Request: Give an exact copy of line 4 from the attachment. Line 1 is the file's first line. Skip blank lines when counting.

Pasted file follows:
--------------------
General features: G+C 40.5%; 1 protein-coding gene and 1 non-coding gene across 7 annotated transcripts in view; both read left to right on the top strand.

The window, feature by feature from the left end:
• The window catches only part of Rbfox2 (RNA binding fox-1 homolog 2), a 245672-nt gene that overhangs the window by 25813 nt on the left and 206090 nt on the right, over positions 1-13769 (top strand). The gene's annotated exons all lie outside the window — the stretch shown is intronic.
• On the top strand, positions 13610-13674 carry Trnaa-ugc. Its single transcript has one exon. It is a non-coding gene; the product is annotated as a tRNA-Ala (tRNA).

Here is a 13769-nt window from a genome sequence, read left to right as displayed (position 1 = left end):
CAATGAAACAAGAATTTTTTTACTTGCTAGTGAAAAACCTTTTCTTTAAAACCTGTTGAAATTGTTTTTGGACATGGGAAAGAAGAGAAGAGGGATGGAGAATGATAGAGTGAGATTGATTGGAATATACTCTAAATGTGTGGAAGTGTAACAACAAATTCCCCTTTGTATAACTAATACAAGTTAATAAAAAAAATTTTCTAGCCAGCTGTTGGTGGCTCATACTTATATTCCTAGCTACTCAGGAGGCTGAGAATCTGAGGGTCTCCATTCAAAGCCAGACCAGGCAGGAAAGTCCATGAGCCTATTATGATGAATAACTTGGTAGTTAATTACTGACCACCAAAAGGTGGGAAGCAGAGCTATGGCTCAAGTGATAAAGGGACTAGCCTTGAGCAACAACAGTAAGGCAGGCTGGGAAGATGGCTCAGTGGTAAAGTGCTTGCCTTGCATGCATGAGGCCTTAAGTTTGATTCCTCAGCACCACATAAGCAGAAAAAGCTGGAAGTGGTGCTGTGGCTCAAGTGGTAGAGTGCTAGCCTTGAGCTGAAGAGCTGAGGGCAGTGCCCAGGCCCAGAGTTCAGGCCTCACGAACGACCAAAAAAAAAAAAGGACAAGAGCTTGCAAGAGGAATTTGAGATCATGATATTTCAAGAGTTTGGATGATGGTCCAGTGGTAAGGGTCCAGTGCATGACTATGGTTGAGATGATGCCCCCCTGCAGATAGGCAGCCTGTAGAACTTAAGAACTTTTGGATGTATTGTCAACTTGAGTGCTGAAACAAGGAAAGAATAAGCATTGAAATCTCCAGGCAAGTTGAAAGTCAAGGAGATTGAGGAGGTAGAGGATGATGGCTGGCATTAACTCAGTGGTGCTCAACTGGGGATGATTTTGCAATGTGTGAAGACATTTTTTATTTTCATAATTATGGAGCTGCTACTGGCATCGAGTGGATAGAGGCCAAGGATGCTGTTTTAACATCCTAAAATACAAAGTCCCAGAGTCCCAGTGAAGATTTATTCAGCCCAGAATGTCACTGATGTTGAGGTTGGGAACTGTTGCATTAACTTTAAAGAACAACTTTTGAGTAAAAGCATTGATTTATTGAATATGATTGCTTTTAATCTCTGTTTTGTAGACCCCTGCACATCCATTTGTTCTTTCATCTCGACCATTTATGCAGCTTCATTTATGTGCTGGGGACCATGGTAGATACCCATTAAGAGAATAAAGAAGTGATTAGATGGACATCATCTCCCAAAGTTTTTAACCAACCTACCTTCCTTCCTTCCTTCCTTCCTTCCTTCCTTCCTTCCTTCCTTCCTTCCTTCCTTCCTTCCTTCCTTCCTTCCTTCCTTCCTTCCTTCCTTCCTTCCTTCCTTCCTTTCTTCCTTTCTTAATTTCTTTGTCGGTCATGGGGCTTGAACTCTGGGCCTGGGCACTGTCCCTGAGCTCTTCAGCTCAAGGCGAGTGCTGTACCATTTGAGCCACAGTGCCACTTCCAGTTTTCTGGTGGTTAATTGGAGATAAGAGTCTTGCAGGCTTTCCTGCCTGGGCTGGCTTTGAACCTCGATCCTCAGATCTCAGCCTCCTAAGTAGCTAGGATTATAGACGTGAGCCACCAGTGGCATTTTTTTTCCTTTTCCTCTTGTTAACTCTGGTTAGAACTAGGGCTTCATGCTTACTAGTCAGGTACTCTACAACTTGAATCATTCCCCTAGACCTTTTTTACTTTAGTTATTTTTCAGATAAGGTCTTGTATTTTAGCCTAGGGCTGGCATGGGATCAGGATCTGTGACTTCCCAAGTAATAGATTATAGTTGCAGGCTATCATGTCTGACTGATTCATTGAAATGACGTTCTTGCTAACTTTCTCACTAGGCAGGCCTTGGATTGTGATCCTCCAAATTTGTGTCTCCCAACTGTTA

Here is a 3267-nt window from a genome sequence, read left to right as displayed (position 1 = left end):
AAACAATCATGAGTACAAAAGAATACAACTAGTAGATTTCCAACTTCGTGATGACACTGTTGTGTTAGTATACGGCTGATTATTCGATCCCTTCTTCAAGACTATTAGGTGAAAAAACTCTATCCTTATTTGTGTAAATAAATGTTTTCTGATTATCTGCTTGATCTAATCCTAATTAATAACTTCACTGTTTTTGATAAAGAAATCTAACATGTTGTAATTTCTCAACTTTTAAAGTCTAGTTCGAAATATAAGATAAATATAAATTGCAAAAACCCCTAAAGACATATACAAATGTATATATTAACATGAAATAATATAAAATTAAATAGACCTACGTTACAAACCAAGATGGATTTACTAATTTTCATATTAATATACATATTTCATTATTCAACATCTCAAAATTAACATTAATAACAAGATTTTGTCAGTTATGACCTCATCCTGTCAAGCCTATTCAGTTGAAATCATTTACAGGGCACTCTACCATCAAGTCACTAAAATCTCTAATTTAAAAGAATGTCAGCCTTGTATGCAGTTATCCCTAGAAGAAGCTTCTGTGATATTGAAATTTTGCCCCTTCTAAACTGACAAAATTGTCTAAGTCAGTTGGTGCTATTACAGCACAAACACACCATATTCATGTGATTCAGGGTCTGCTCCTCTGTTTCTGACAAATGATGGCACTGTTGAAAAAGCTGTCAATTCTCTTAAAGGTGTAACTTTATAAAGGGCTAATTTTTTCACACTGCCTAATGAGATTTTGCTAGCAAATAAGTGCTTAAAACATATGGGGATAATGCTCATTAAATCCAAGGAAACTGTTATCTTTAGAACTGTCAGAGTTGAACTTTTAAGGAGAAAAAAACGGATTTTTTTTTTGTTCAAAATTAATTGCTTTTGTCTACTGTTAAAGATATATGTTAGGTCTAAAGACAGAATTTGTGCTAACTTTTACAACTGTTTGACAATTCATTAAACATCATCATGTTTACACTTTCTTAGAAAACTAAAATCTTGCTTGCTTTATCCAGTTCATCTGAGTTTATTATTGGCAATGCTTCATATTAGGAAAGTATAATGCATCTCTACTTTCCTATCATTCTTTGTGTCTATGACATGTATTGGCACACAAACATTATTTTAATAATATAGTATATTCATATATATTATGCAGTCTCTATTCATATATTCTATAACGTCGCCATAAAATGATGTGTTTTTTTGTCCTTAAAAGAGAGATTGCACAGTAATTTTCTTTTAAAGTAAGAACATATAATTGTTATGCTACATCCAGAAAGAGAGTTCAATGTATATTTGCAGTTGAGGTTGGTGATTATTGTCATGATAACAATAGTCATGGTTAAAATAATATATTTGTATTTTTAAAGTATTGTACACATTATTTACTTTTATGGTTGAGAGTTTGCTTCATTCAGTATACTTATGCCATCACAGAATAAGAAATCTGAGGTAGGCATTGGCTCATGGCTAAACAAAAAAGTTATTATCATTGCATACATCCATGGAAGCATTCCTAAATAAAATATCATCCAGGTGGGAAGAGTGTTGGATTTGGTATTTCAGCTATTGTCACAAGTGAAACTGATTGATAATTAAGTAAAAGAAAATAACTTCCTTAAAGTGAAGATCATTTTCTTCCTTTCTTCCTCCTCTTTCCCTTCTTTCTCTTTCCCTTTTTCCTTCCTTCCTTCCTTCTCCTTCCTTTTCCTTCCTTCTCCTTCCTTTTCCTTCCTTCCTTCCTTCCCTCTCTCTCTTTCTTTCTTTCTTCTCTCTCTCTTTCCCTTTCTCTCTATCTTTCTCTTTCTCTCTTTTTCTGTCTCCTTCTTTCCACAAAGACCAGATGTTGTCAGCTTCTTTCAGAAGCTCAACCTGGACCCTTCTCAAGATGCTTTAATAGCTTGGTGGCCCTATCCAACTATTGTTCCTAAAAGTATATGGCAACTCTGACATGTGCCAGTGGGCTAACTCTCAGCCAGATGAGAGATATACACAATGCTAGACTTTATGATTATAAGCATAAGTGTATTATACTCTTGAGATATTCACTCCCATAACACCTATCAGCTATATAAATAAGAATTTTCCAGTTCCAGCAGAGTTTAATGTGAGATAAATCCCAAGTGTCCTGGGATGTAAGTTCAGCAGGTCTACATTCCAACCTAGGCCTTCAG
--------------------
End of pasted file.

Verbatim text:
• On the top strand, positions 13610-13674 carry Trnaa-ugc. Its single transcript has one exon. It is a non-coding gene; the product is annotated as a tRNA-Ala (tRNA).